Bieke Depoorter has been asking constant questions of herself – navigating what it means to be a photographer with the most intimate access imaginable.
After taking her camera across Russia, the US and Egypt, Bieke Depoorter has been asking constant questions of herself – navigating what it means to be a photographer with the most intimate access imaginable.
I grew up in quite a small, conservative town in Belgium where I had no real familiarity with art. I don’t think I even visited a museum before the age of 18.
That world seemed like it was meant for other people. But the summer after school, I decided to take an entrance exam to study photography in Ghent – only telling my mother and sister.
I felt like I had to give it a try, otherwise I’d end up doing something I didn’t want. But from the moment I stepped into the school, I knew it was for me. The idea of photography being my day-to-day life, surrounded by like-minded people, just felt right.
My first big project Ou Menya, formed out of an idea to travel along the Trans-Siberian Railway. I was 21 and didn’t have any money to pay for hotels – the little villages I wanted to visit didn’t even have hotels – so I carried a note in Russian asking people if I could stay at their place.
For me, it was just a strategy to avoid sleeping on the streets. But immediately I felt comfortable in a way that I never could as a street photographer. People act differently when they’re at home at night.
Within a matter of hours, we would build an affinity – even without speaking the same language – where I could be in the sauna photographing them naked. I decided I would do this every night, letting that note lead me on a completely different project.
Two years later, in 2010, I wanted to apply the same approach in a place where I could speak the language: America. Before, the lack of small talk left lots of room to observe.
In the US, people were eager to share their stories – maybe because they knew I was leaving the next day and we’d never see each other again – which impacted how the photos came about.
I spent a lot of time travelling from town to town thinking about the process. I kind of like the loneliness – I need it to be able to create work – but only because I have a good base to come home to.
People often ask me about staying out of danger. For me, it’s quite easy to see if you can trust someone. In the States, I stayed with people who would be considered criminals, but I think if you build a relationship, even with people who do things that are wrong, there’s a shared trust there.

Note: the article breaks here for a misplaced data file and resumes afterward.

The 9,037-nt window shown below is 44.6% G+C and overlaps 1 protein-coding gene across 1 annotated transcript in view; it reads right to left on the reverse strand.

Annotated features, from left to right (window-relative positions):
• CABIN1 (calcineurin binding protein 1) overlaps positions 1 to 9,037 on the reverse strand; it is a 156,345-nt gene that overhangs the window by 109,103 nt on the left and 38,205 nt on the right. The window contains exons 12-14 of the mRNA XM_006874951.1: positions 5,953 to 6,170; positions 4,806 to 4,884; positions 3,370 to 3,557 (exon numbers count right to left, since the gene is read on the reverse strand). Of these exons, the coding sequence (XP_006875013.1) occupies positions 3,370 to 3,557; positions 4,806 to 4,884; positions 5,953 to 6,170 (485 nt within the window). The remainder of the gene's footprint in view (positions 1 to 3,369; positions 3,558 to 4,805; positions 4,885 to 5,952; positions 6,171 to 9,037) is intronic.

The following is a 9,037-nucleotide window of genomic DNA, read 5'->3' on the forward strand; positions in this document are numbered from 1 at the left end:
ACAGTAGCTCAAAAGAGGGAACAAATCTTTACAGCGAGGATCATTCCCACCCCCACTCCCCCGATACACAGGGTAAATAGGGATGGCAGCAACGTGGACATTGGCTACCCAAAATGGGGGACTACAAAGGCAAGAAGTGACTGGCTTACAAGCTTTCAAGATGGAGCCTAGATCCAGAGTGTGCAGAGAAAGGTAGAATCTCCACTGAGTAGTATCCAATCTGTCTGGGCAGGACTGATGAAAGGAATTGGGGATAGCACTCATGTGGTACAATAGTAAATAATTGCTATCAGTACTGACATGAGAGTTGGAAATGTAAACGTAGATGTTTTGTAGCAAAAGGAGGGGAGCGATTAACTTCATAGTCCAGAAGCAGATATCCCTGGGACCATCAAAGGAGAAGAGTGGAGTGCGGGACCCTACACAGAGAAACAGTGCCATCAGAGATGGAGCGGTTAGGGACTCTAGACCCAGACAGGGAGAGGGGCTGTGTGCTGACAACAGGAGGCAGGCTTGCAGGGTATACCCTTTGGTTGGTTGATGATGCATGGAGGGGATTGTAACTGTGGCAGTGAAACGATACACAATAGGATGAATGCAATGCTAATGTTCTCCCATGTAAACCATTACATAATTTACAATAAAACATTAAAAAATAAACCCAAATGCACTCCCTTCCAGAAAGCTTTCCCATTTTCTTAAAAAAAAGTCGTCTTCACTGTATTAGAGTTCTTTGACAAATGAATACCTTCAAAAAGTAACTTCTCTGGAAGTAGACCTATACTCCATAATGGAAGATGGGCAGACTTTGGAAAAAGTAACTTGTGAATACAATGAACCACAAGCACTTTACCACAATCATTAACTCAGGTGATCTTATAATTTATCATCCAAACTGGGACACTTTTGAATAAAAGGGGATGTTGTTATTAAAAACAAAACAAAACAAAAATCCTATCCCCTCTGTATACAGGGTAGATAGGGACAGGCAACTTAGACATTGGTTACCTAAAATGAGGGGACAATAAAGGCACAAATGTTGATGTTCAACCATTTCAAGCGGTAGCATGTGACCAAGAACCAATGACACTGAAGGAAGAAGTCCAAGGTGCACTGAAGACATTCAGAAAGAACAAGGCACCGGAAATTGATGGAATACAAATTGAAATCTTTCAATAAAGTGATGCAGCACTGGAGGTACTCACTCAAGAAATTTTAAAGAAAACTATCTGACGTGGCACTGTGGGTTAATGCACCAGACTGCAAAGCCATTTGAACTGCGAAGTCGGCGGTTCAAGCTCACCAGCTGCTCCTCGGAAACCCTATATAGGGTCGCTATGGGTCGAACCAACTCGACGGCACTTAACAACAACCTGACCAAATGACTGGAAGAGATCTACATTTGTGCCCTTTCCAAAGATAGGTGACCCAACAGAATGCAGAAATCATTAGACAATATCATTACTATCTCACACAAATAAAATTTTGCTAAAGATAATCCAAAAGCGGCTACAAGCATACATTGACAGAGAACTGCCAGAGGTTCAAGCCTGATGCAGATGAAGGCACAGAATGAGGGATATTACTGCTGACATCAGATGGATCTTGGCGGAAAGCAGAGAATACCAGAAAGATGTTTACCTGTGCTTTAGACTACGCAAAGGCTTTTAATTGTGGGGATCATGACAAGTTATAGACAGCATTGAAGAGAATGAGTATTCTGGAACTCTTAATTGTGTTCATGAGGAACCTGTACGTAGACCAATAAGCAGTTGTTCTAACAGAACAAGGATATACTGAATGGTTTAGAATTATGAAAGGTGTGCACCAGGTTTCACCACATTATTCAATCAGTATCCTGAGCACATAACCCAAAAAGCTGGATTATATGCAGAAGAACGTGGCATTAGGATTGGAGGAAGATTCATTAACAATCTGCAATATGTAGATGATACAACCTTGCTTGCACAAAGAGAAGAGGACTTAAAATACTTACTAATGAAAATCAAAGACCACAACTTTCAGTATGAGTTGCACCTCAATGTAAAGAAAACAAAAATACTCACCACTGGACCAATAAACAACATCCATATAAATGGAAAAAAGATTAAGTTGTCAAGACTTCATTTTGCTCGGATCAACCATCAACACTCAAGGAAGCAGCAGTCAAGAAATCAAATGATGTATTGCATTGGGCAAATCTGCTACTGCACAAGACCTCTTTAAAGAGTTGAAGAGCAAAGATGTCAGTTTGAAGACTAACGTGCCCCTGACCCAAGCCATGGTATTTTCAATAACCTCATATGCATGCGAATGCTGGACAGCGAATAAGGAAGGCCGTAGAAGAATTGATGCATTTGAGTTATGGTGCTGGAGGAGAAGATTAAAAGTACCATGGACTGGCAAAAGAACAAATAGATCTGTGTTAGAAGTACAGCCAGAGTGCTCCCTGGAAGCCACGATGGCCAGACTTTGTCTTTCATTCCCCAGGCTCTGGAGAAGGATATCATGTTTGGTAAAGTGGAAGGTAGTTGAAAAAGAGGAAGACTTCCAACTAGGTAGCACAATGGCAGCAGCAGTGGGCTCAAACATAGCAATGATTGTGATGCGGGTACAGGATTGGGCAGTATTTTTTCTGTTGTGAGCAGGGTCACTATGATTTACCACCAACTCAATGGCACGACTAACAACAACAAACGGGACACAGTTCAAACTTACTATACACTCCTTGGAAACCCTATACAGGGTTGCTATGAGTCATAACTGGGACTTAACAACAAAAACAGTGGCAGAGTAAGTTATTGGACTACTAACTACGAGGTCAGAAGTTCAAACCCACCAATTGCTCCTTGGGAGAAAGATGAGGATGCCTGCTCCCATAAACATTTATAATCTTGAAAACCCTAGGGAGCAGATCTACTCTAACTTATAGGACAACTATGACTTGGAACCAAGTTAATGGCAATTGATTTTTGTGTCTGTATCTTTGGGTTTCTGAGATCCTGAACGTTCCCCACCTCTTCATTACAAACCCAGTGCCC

It allows photography to become a conversation. This became a big theme in my next project, As It May Be, in Egypt. I was there for an assignment and saw how difficult it is to photograph in people’s homes; they’d get so protective about what was behind the door that I became fascinated, wanting to find trust in a place where there is not a lot of trust. I really didn’t want to do the same style of project again but, because it seemed impossible, I felt compelled to try.
During the daytime, a translator and I would walk through the streets, guided by intuition, searching for someone to stay with. It’s like a chain reaction where one left turn, one conversation can make all the difference.
Once we found a place, the translator would leave and I would stay by myself. But towards the end it became almost impossible. People would think I was a spy and call the police.
I started thinking about how to deal with photographing ‘the other’. I would never take someone’s picture if they didn’t want me to, so I kept asking questions of myself. ‘What am I doing here? Why do I want these pictures? What does it mean for them?’
I was making a project in a complex country that didn’t like photographs, yet that complexity wasn’t reflected in the work.
I made a book using images of people I had a good relationship with, but I didn’t want to publish it. It felt like I was presenting a Western point of view on a culture that was impossible to photograph. So I went back to Egypt with a dummy version of the book and asked people to write their reactions on the images.
I thought they’d tear the book up or get angry but, because I asked for their opinion, they were happy to address topics I had doubts all kinds of topics. This felt like a breakthrough: contrasting views on country, religion, society and photography could arise between people who would otherwise never cross paths.
I’ve realised that as a photographer it’s impossible to talk about the truth. The more work you make, the less innocence there is.
Sometimes you can start to see people as an object even if you don’t want to and, for me, that’s a big problem. I want to talk to people, to create relationships, to have a meaningful exchange.
Every time I start a new project, I fall into the same trap of feeling like I don’t know what I’m doing or why. Then I find an entrance, and everything’s fine again. It’s all a process of questioning photography and seeking solutions – and for me, collaboration is often the best way to navigate that.